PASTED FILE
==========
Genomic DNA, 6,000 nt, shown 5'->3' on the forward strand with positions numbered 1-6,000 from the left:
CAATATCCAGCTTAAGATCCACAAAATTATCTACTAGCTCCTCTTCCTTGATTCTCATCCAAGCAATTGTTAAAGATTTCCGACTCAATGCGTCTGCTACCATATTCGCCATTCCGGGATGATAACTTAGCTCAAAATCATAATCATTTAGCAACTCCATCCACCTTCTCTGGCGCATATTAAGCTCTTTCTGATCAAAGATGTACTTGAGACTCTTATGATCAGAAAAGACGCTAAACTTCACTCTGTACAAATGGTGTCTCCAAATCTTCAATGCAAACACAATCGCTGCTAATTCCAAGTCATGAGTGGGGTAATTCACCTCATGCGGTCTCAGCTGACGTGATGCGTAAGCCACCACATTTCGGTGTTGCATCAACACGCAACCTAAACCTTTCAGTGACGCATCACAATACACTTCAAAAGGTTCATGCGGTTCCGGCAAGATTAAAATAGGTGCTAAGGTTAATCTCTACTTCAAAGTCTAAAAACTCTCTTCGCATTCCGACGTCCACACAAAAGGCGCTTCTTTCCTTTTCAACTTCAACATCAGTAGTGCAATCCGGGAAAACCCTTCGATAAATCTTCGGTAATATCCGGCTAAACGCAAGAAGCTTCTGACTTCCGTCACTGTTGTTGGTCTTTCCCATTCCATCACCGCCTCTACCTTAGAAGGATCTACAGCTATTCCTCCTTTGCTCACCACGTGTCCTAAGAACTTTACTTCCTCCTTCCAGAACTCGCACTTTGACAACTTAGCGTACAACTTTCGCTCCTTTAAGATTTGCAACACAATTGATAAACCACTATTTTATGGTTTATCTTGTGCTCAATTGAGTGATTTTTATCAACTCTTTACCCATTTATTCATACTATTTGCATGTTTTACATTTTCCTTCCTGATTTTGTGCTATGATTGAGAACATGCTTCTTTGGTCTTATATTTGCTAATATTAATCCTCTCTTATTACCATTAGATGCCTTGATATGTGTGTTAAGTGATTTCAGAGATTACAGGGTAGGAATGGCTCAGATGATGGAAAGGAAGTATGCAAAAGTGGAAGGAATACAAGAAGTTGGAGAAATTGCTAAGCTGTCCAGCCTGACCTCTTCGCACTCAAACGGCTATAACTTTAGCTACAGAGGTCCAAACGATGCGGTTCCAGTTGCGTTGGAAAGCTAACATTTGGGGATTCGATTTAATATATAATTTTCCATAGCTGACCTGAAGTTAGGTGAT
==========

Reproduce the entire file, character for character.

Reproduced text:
Genomic DNA, 6,000 nt, shown 5'->3' on the forward strand with positions numbered 1-6,000 from the left:
CAATATCCAGCTTAAGATCCACAAAATTATCTACTAGCTCCTCTTCCTTGATTCTCATCCAAGCAATTGTTAAAGATTTCCGACTCAATGCGTCTGCTACCATATTCGCCATTCCGGGATGATAACTTAGCTCAAAATCATAATCATTTAGCAACTCCATCCACCTTCTCTGGCGCATATTAAGCTCTTTCTGATCAAAGATGTACTTGAGACTCTTATGATCAGAAAAGACGCTAAACTTCACTCTGTACAAATGGTGTCTCCAAATCTTCAATGCAAACACAATCGCTGCTAATTCCAAGTCATGAGTGGGGTAATTCACCTCATGCGGTCTCAGCTGACGTGATGCGTAAGCCACCACATTTCGGTGTTGCATCAACACGCAACCTAAACCTTTCAGTGACGCATCACAATACACTTCAAAAGGTTCATGCGGTTCCGGCAAGATTAAAATAGGTGCTAAGGTTAATCTCTACTTCAAAGTCTAAAAACTCTCTTCGCATTCCGACGTCCACACAAAAGGCGCTTCTTTCCTTTTCAACTTCAACATCAGTAGTGCAATCCGGGAAAACCCTTCGATAAATCTTCGGTAATATCCGGCTAAACGCAAGAAGCTTCTGACTTCCGTCACTGTTGTTGGTCTTTCCCATTCCATCACCGCCTCTACCTTAGAAGGATCTACAGCTATTCCTCCTTTGCTCACCACGTGTCCTAAGAACTTTACTTCCTCCTTCCAGAACTCGCACTTTGACAACTTAGCGTACAACTTTCGCTCCTTTAAGATTTGCAACACAATTGATAAACCACTATTTTATGGTTTATCTTGTGCTCAATTGAGTGATTTTTATCAACTCTTTACCCATTTATTCATACTATTTGCATGTTTTACATTTTCCTTCCTGATTTTGTGCTATGATTGAGAACATGCTTCTTTGGTCTTATATTTGCTAATATTAATCCTCTCTTATTACCATTAGATGCCTTGATATGTGTGTTAAGTGATTTCAGAGATTACAGGGTAGGAATGGCTCAGATGATGGAAAGGAAGTATGCAAAAGTGGAAGGAATACAAGAAGTTGGAGAAATTGCTAAGCTGTCCAGCCTGACCTCTTCGCACTCAAACGGCTATAACTTTAGCTACAGAGGTCCAAACGATGCGGTTCCAGTTGCGTTGGAAAGCTAACATTTGGGGATTCGATTTAATATATAATTTTCCATAGCTGACCTGAAGTTAGGTGAT